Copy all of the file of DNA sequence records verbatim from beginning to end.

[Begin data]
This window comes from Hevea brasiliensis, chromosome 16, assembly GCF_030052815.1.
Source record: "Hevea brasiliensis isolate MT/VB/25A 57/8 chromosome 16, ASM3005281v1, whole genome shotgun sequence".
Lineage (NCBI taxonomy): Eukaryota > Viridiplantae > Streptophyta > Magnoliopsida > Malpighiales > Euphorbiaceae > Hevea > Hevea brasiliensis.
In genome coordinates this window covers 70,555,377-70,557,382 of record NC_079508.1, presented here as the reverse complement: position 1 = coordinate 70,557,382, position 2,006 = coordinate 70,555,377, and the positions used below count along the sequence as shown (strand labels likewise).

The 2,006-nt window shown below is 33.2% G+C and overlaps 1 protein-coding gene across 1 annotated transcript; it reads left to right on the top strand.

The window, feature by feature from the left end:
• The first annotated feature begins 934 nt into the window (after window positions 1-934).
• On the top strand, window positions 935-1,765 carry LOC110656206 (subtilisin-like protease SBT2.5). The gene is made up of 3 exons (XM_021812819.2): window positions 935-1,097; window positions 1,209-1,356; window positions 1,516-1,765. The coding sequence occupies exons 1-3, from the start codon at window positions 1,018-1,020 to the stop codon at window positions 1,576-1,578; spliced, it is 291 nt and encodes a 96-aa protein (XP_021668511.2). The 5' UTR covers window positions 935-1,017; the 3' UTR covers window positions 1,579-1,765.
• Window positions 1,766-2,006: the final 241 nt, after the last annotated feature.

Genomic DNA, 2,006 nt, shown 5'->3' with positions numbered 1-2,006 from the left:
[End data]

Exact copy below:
This window comes from Hevea brasiliensis, chromosome 16, assembly GCF_030052815.1.
Source record: "Hevea brasiliensis isolate MT/VB/25A 57/8 chromosome 16, ASM3005281v1, whole genome shotgun sequence".
Lineage (NCBI taxonomy): Eukaryota > Viridiplantae > Streptophyta > Magnoliopsida > Malpighiales > Euphorbiaceae > Hevea > Hevea brasiliensis.
In genome coordinates this window covers 70,555,377-70,557,382 of record NC_079508.1, presented here as the reverse complement: position 1 = coordinate 70,557,382, position 2,006 = coordinate 70,555,377, and the positions used below count along the sequence as shown (strand labels likewise).

The 2,006-nt window shown below is 33.2% G+C and overlaps 1 protein-coding gene across 1 annotated transcript; it reads left to right on the top strand.

The window, feature by feature from the left end:
• The first annotated feature begins 934 nt into the window (after window positions 1-934).
• On the top strand, window positions 935-1,765 carry LOC110656206 (subtilisin-like protease SBT2.5). The gene is made up of 3 exons (XM_021812819.2): window positions 935-1,097; window positions 1,209-1,356; window positions 1,516-1,765. The coding sequence occupies exons 1-3, from the start codon at window positions 1,018-1,020 to the stop codon at window positions 1,576-1,578; spliced, it is 291 nt and encodes a 96-aa protein (XP_021668511.2). The 5' UTR covers window positions 935-1,017; the 3' UTR covers window positions 1,579-1,765.
• Window positions 1,766-2,006: the final 241 nt, after the last annotated feature.

Genomic DNA, 2,006 nt, shown 5'->3' with positions numbered 1-2,006 from the left: